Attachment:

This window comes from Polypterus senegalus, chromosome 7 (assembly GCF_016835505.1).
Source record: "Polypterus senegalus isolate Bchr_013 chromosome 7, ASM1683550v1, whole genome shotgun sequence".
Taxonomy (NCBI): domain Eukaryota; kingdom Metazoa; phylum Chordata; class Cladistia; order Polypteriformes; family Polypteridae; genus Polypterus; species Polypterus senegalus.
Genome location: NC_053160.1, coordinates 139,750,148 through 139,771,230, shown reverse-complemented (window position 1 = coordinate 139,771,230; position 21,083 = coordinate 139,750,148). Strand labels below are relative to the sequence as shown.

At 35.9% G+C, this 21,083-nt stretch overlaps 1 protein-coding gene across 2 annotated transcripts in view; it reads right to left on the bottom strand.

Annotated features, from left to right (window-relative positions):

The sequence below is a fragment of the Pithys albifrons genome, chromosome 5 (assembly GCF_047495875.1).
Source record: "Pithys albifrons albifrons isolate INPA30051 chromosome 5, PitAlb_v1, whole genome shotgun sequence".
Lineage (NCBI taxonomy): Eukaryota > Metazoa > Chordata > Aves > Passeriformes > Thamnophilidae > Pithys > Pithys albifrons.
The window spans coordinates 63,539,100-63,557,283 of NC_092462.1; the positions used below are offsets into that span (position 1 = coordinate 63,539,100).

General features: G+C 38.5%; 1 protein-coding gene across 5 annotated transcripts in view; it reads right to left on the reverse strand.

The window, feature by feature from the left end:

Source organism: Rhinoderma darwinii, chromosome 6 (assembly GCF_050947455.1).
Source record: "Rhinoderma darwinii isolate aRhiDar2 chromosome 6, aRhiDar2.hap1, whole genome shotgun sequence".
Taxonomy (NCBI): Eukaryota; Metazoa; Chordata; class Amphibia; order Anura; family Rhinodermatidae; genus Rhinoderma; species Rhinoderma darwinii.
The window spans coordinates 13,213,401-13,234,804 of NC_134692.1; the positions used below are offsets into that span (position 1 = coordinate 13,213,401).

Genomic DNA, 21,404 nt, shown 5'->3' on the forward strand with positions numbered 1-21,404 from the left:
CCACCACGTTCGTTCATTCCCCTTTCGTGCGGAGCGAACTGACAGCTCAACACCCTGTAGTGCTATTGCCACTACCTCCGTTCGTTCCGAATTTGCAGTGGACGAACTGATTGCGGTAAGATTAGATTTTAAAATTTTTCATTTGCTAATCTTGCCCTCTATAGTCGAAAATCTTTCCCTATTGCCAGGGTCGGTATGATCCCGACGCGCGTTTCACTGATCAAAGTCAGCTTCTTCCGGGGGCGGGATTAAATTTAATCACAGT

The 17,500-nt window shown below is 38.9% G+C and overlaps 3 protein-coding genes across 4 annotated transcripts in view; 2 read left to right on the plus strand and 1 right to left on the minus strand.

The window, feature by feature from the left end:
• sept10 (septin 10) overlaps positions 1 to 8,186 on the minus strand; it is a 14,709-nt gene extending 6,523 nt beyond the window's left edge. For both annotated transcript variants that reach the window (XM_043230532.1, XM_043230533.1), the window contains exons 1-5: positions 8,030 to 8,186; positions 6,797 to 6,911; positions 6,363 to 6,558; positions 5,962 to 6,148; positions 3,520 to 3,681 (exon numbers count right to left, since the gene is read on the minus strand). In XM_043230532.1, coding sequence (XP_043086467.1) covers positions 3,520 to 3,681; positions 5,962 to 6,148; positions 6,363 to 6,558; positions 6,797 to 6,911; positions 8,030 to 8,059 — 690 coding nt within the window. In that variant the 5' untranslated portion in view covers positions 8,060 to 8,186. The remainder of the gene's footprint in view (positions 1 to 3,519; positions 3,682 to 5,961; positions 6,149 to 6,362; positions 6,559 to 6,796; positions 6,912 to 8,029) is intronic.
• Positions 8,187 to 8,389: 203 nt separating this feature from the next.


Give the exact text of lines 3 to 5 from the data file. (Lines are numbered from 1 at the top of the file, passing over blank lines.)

Taxonomy (NCBI): domain Eukaryota; kingdom Metazoa; phylum Chordata; class Cladistia; order Polypteriformes; family Polypteridae; genus Polypterus; species Polypterus senegalus.
Genome location: NC_053160.1, coordinates 139,750,148 through 139,771,230, shown reverse-complemented (window position 1 = coordinate 139,771,230; position 21,083 = coordinate 139,750,148). Strand labels below are relative to the sequence as shown.

At 35.9% G+C, this 21,083-nt stretch overlaps 1 protein-coding gene across 2 annotated transcripts in view; it reads right to left on the bottom strand.